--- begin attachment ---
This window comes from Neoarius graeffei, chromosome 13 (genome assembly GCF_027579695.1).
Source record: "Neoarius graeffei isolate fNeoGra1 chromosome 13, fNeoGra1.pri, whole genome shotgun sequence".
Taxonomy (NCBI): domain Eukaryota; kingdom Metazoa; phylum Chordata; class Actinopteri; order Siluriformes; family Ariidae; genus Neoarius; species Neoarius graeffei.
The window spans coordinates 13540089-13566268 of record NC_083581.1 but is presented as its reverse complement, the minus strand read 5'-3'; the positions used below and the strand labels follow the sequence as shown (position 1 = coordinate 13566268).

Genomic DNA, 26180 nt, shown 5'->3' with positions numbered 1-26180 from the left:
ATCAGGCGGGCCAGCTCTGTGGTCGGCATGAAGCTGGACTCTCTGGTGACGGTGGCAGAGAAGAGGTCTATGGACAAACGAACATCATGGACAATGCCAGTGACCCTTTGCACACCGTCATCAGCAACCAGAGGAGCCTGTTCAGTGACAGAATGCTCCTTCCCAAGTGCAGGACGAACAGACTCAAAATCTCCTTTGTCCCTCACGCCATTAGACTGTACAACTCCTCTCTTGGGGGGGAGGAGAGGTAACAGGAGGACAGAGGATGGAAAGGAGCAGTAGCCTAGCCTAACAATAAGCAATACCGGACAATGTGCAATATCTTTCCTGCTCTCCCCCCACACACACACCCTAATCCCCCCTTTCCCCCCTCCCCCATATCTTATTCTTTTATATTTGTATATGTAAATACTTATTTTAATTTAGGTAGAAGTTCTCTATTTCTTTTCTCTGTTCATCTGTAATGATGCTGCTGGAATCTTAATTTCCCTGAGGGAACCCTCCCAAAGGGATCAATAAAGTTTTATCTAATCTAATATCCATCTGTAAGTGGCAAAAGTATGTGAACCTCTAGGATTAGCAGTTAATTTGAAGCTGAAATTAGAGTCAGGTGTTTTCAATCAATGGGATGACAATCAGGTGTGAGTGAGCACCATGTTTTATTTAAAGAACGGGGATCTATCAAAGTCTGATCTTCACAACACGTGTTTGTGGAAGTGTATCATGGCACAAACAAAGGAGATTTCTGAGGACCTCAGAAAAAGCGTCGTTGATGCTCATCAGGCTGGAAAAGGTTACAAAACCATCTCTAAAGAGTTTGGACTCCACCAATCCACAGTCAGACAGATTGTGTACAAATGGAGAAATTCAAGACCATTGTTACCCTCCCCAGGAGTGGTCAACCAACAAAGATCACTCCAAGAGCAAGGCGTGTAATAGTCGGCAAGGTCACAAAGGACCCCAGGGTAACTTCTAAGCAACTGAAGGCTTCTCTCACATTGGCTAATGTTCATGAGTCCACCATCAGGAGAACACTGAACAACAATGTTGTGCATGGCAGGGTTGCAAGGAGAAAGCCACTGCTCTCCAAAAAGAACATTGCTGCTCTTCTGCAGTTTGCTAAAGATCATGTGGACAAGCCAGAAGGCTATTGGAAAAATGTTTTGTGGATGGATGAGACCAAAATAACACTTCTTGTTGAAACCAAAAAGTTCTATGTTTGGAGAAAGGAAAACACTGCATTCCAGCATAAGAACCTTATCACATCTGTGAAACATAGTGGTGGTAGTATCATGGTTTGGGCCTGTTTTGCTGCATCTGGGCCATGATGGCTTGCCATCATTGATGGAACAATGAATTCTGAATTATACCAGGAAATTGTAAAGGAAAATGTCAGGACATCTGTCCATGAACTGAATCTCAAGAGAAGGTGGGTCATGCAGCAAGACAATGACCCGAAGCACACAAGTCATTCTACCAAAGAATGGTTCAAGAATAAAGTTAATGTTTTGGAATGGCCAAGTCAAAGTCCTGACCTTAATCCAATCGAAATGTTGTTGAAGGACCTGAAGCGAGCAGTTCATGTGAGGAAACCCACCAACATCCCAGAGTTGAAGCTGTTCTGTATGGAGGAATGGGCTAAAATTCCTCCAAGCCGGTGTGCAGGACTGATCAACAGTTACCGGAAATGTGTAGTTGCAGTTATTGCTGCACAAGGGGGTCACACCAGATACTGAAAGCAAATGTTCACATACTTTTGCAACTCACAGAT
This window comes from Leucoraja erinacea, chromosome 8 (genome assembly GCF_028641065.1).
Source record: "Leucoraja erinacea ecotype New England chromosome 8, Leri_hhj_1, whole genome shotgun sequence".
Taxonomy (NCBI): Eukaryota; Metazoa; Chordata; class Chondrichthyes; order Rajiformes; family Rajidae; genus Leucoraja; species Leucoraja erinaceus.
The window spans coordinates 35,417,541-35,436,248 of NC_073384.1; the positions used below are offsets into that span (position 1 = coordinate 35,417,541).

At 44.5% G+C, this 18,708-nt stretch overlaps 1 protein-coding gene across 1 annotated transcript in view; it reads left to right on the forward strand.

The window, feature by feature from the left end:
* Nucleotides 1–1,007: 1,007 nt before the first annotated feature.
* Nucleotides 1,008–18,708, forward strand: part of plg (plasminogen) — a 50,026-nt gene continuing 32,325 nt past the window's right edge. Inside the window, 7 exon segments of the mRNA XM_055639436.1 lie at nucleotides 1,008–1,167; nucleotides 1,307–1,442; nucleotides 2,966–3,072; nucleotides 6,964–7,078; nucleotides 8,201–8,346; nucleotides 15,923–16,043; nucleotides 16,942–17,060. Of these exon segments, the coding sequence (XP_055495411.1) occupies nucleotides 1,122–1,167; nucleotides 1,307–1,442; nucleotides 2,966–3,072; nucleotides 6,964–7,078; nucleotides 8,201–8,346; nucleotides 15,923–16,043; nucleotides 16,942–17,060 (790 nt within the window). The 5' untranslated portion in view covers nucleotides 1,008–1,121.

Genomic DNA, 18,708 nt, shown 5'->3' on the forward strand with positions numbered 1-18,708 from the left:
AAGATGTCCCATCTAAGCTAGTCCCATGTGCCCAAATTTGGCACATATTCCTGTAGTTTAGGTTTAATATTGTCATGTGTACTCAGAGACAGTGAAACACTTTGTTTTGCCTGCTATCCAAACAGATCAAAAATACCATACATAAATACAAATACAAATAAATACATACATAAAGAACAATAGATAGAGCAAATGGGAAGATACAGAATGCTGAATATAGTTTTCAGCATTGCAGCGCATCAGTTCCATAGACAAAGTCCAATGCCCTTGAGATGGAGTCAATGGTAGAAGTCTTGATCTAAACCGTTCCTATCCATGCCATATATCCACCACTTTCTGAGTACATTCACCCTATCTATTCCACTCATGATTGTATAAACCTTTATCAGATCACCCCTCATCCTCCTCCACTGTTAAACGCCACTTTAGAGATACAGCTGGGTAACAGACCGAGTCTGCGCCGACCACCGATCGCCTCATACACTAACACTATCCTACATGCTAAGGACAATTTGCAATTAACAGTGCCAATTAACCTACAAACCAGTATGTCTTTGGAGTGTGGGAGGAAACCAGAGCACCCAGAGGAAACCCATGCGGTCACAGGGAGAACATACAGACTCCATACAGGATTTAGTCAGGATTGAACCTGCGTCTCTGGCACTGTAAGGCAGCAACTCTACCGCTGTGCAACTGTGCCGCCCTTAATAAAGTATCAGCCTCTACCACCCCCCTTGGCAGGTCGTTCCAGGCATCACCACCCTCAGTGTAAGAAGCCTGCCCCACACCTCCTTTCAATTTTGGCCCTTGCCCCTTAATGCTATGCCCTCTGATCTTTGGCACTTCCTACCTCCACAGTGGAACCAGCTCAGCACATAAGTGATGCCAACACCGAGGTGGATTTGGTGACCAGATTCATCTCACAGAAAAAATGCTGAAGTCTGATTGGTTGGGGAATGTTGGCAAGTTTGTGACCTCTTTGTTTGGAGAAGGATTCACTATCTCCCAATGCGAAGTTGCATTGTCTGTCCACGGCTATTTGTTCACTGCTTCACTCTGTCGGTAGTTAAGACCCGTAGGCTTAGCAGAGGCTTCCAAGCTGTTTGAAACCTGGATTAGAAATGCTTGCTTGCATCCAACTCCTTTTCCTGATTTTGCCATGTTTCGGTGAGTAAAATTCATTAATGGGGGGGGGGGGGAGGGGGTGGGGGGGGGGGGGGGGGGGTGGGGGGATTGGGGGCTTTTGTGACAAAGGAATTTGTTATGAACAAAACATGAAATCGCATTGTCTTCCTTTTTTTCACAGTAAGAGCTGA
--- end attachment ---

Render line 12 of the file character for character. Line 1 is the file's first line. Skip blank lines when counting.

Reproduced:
The window, feature by feature from the left end: